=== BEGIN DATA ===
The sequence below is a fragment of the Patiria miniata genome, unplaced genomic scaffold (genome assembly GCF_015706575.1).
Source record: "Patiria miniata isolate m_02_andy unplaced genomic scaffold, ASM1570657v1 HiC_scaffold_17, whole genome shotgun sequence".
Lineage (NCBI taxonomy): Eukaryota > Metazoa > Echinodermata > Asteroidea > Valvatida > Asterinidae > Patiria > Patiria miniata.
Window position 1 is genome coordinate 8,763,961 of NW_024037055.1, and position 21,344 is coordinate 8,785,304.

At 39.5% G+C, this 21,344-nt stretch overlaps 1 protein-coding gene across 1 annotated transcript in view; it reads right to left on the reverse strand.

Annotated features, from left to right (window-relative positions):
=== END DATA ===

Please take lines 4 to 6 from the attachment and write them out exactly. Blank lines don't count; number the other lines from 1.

Window position 1 is genome coordinate 8,763,961 of NW_024037055.1, and position 21,344 is coordinate 8,785,304.

At 39.5% G+C, this 21,344-nt stretch overlaps 1 protein-coding gene across 1 annotated transcript in view; it reads right to left on the reverse strand.

Annotated features, from left to right (window-relative positions):